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Howard Hodgkin's printmaking deftly combined textures and colours into flamboyant compositions. Two's Company, created between 2002 and 2003, exemplifies this: four prints, incredibly all produced from two copper and one plastic plate, enhanced in painterly texture by Hodgkin’s use of carborundum grit.

Howard Hodgkin prints for sale

Two To Go - Signed Print by Howard Hodgkin 1981 - MyArtBroker
Two To Go 
Howard HodgkinSigned Print 

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Two's Company D - Signed Print by Howard Hodgkin 2002 - MyArtBroker
Two's Company D 
Howard HodgkinSigned Print 


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Meaning & Analysis

Sir Howard Hodgkin was one of the leading figures of British art to dominate the PostWar period. His production spanned over five decades and included paintings as well as printmaking. Perhaps more recognisably and vocally than any artist at the time did Hodgkin espouse printmaking as a practice to be developed in tandem with his paintings. In Hodgkin’s art, painting and printmaking come together through highly gestural, expressionist and manneristic works that carry within themselves the texture and force of paint brush strokes. Two’s Company, made by the artist between 2002 and 2003, is a series of works where Hodgkin’s distinctive printmaking technique best comes to life.

The series includes two works made from the same set of two copper plates and one plastic plate - Two’s Company (A) and Two’s Company (B). Upon printing the colours onto the sheets of paper, the artist added hand coloured cobalt blue, bone black and cyan acrylic. In Two’s Company (A), the deep blue and black hues predominate, giving the artwork a more sombre look reminiscent of underwater flora. In Two’s Company (B) the artist resorted to a broader mix of colours, using red, yellow and cobalt blue for a more bright and energetic effect. In both works, Hodgkin’s mannerist brushstroke is evident, and endows the works with a liveliness and movement, attesting to the artist’s investment in the printmaking process.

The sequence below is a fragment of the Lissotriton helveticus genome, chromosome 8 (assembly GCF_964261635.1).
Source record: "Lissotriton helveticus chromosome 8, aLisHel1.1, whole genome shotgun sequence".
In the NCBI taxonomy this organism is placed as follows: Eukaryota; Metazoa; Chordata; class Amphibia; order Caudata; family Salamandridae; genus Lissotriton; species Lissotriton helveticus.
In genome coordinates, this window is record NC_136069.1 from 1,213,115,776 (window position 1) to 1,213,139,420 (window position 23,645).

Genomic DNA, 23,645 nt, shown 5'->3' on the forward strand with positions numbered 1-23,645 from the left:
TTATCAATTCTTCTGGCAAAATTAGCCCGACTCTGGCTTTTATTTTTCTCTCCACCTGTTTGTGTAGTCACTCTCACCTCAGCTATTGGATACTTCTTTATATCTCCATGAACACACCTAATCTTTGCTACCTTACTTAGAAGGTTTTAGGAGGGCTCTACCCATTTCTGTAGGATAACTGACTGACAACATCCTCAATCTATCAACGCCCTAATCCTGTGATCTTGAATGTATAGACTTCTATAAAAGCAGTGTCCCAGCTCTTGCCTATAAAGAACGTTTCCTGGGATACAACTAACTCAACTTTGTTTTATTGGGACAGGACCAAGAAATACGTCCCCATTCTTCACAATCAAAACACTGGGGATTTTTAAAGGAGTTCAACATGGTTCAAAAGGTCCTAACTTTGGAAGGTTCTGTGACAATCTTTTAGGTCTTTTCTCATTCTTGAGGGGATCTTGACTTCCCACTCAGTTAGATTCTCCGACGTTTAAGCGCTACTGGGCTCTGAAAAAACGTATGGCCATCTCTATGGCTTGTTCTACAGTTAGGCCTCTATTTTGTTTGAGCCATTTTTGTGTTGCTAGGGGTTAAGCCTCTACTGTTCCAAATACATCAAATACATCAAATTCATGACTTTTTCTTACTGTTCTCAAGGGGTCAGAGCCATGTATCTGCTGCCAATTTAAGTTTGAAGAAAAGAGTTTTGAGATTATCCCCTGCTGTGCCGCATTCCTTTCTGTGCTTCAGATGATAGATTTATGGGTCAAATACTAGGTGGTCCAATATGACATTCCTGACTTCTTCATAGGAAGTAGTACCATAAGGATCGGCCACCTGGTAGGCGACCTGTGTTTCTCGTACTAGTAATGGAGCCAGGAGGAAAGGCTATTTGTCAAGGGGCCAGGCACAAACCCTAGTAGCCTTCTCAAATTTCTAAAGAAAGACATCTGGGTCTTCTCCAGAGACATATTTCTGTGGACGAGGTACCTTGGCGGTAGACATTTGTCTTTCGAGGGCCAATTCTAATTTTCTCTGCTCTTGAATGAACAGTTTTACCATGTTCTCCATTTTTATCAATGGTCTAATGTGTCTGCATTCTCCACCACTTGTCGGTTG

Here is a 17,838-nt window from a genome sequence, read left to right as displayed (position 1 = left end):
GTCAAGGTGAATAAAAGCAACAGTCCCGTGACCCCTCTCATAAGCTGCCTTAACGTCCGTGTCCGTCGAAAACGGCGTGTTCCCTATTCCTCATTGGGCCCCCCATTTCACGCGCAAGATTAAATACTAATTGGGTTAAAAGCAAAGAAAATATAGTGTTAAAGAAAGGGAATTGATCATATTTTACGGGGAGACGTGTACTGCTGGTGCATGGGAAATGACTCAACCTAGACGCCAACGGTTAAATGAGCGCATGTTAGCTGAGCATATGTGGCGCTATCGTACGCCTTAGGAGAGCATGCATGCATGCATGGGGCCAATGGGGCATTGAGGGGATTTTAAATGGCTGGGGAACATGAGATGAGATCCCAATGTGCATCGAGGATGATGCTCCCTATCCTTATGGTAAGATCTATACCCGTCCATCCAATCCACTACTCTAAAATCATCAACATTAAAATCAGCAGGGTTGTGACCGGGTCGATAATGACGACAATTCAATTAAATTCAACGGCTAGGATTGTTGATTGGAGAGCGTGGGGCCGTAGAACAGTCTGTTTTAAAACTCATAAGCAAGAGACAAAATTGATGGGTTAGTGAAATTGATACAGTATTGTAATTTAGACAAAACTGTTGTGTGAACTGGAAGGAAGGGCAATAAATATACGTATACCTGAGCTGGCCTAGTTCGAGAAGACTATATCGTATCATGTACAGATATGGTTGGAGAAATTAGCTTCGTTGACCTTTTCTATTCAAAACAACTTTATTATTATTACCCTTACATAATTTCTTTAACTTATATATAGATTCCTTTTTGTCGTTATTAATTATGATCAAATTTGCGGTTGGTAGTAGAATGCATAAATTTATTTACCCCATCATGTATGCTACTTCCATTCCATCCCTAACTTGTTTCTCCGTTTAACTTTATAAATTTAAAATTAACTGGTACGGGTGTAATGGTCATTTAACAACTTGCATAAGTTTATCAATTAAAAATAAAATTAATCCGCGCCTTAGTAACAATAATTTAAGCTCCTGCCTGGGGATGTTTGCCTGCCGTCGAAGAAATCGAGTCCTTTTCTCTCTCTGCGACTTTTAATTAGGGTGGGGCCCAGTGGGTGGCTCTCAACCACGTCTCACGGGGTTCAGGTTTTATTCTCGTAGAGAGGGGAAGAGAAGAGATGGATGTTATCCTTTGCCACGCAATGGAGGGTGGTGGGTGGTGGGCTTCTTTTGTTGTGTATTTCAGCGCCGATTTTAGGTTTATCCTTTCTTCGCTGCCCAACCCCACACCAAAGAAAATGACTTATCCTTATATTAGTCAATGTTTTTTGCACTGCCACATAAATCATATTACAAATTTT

This haptic and tactile quality, instantly reminiscent of paint pastes applied on fresh canvases, was achieved by the artist through recourse to carborundum, which allows to add texture and relief to the image, mimicking the effect of paint. Hodgkin’s prints are easily distinguishable because of his repeated appeal to this technique, to which he was introduced by Jack Shirreff. Working together at 107 Workshop, Shirreff and Hodgkin created most of the artist’s prints, joined by their mutual interest in the use of colour in print, which at the time was widely underused in printmaking. The colourful and painterly quality evident within this series sets Hodgkin’s prints apart from any coeval production.